PetCare Veterinary Clinic Rustington

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You and Your Pet

Rabbit Care

Congratulations on becoming the proud owner of a rabbit. They are a joy to have, and with the right care and attention will become an important member of the family.

Please read on about the important healthcare issues we’d like to tell you about.

Diet

Rabbits are vegetarians and eat grass, so feeding a correct diet of grass; high fibre hay and small amounts of supplementary concentrate will be vital for their health and well-being. In the wild bunnies will spend a vast majority of their time nibbling grass

Vaccination

There are now two major Rabbit diseases against which vaccination is available - Myxomatosis and Viral Haemorrhagic Disease (VHD).

Myxomatosis

Myxomatosis is a virus, which infects wild and domesticated rabbits and has been with us for many years. Infection can happen due to direct contact with an infected rabbit or by fleas and mosquitoes. Early signs of Myxomatosis include swelling and discharge of the eyes and nose, spreading to the anus and genitals. Most rabbits die once they become infected and survivors are often left blind or have long term breathing problems. Euthanasia is often the kindest course of action. Infection can be prevented in three ways.

  • Control of parasites - mosquito nets can be used as a protective barrier. There are now products licensed for the treatment of rabbit fleas, please ask us for advice.
  • Prevent contact with wild rabbits.
  • Vaccination - This can be given from 6 weeks of age, and should be repeated annually - or every 6 months if you live in a rural area.

Viral Haemorrhagic Disease (VHD)

VHD is a relatively new rabbit viral infection in the UK. It can be passed on by direct contact with an infected rabbit, by transporting the virus on our clothing, or by insects. VHD has a very quick onset once contracted and causes sudden death due to internal bleeding. Unfortunately, there is no treatment available and all but the mildest affected rabbits die. Infection can be prevented in three ways.

  • Control of parasites.
  • Prevent contact with wild rabbits.
  • Vaccination - A vaccine is now available which will protect your rabbit. It can be administered from 10 weeks of age and should be given annually.

There should be a minimum of 2 weeks gap between Myxomatosis and VHD vaccines. Due to the possibility of transmission of both diseases by insects, we recommend vaccination of all rabbits, even if they live indoors or do not encounter wild rabbits.

Parasite control

Maggots are prevalent during the months of (April to October). All bunnies are potential targets but old, ill, and overweight rabbits are more at risk. Fly strike can be Life Threatening so be prepared!

Xenex Ultra spot on is the simple and effective way to keep your rabbit reliably insect free. It will also repel the flies, which cause flystrike. Each tube of the easy to apply odourless solution will kill insects residing on your pet on contact and will continue to do so for upto 2 weeks.

Xenex Ultra should be used as part of an insect control programme. Ensure that your pet is kept in clean, dry housing which is free of faeces and urine. Flystrike is caused by flies laying their eggs in the wet or soiled areas, which can develop around the anus of pets. These sores often develop as a result of diarrhoea caused by poor health, diet and hygiene. Please seek advise from the PetCare team regarding correct diet for your rabbit and regularly check it for faeces soiling and bathe if necessary.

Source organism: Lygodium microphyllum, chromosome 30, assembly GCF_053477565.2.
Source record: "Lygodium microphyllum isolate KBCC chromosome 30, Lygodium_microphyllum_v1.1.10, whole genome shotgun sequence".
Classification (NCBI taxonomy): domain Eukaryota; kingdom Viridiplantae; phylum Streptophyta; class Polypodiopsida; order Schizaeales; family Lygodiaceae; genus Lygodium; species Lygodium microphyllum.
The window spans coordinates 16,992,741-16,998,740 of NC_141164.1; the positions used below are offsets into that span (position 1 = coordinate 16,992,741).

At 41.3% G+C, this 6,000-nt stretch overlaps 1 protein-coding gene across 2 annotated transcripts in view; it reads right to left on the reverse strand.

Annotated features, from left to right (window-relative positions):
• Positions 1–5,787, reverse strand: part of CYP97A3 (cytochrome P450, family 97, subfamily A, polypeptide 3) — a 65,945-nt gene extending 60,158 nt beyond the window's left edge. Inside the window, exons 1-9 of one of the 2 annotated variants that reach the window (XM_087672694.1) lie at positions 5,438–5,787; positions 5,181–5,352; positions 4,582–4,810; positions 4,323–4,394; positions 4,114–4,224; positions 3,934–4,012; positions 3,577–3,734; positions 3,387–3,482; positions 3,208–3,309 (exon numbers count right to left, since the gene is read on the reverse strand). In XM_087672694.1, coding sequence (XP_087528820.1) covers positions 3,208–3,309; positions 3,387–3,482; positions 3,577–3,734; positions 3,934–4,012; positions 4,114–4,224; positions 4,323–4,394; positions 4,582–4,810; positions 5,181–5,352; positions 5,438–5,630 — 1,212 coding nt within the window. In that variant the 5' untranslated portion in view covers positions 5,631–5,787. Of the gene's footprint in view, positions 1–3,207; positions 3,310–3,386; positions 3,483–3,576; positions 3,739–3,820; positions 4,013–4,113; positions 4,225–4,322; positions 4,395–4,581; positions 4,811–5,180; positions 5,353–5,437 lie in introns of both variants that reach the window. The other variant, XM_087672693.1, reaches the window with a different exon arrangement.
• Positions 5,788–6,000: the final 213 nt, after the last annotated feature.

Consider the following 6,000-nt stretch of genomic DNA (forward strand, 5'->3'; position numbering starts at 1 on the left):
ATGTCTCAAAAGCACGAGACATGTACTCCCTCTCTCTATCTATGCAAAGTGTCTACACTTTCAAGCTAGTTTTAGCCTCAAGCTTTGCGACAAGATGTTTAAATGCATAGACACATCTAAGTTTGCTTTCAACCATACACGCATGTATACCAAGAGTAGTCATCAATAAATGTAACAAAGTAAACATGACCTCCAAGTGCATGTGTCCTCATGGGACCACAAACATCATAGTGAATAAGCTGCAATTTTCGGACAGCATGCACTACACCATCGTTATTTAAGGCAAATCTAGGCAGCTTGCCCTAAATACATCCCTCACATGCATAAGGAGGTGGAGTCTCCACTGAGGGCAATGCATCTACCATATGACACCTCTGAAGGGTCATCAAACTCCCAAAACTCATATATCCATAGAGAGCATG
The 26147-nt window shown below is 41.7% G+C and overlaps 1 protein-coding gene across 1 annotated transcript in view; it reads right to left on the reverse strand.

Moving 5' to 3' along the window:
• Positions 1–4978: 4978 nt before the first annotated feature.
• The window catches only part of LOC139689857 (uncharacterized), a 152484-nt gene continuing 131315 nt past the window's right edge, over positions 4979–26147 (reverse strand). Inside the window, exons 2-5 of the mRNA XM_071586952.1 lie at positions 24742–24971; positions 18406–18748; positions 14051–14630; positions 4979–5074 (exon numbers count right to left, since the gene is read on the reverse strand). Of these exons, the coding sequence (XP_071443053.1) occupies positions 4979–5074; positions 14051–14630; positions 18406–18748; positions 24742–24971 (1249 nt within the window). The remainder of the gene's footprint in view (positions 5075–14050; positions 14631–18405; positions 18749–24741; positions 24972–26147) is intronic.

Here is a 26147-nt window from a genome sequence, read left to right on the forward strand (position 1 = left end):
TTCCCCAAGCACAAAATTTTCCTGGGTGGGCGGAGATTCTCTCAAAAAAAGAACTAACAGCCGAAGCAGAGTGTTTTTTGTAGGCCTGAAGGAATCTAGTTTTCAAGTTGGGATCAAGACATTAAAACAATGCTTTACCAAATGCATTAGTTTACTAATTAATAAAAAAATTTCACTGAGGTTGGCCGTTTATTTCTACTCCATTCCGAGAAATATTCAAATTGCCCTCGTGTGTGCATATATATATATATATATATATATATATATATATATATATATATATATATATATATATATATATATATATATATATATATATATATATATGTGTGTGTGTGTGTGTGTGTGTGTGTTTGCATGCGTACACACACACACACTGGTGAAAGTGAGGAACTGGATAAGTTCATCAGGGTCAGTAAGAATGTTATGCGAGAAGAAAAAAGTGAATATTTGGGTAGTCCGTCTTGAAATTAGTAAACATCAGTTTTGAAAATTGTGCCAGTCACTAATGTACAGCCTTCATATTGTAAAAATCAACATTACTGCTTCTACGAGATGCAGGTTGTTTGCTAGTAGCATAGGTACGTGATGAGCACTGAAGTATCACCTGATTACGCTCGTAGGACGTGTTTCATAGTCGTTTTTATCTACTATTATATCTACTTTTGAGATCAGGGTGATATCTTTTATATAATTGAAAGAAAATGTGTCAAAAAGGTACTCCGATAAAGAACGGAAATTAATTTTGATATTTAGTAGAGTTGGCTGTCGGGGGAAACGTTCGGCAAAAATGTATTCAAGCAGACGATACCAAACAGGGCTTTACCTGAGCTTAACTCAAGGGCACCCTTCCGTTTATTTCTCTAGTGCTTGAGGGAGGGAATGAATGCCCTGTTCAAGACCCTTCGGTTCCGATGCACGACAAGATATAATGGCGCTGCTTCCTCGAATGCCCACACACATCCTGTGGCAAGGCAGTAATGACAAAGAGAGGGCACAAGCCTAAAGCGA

Xenex Ultra is used for the prevention and control of infestations caused by Flies, Fleas, Ticks, Lice and Mites (Not Burrowing mites).

It kills the fleas on contact with the rabbit's coat so they do not even have to bite bunny to achieve the desired effect! And is available for use on healthy rabbits over 16 weeks of age.

For effective cleaning of the housing area, we advise a Spray is a flea, mite and fly insecticide for use on rabbit hutches, carpets and bedding. To use you will need to remove bunny from their hutch and then spray their housing with Crusade paying particular attention to cracks, crevices and carpet edges. Allow the area to dry before allowing your pet to return.

Speak to our team who can advise you of preventative measures to take and products available to use.

Insurance (Veterinary Fees)

You can insure your rabbit in just the same way as for a dog or cat. Medicines have become increasingly expensive and to provide your pet with the best quality health care we make extensive use of laboratory investigations and referral services when needed. These services can be costly, so we strongly recommend insurance cover for Veterinary treatment.

Neutering

Rabbits reach sexual maturity between the ages of 3-8 months. Male and female rabbits can be neutered from 5 months of age. We would recommend examination by a Veterinary Surgeon prior to surgery to ensure they are suitably mature.

Sexually mature and un-neutered rabbits may show signs of:

  • Loss of good litter habits
  • Spraying urine
  • Aggressive lunging and biting
  • Destructive chewing
  • And more!!!

How can neutering help?

Having your rabbit neutered will not change those qualities you love best about your companion.

  • It can significantly reduce the likelihood of female rabbits (doe) developing ovarian cancer. 80% of un-neutered doe’s develop ovarian cancer by 3 years of age.
  • It will eliminate the likelihood of male rabbits (buck) developing testicular tumours.
  • Helps to improve anti-social behaviour.
  • Entire rabbits generally live on average 3-6 years. The average neutered house rabbit can reach 8-10 years or more. The record is 18 years!!
  • Different sexes can live together (if needed) without the concern of unwanted litters.

Neutering your rabbit will not make them "fat and lazy". Lack of exercise, incorrect feeding and boredom will do that.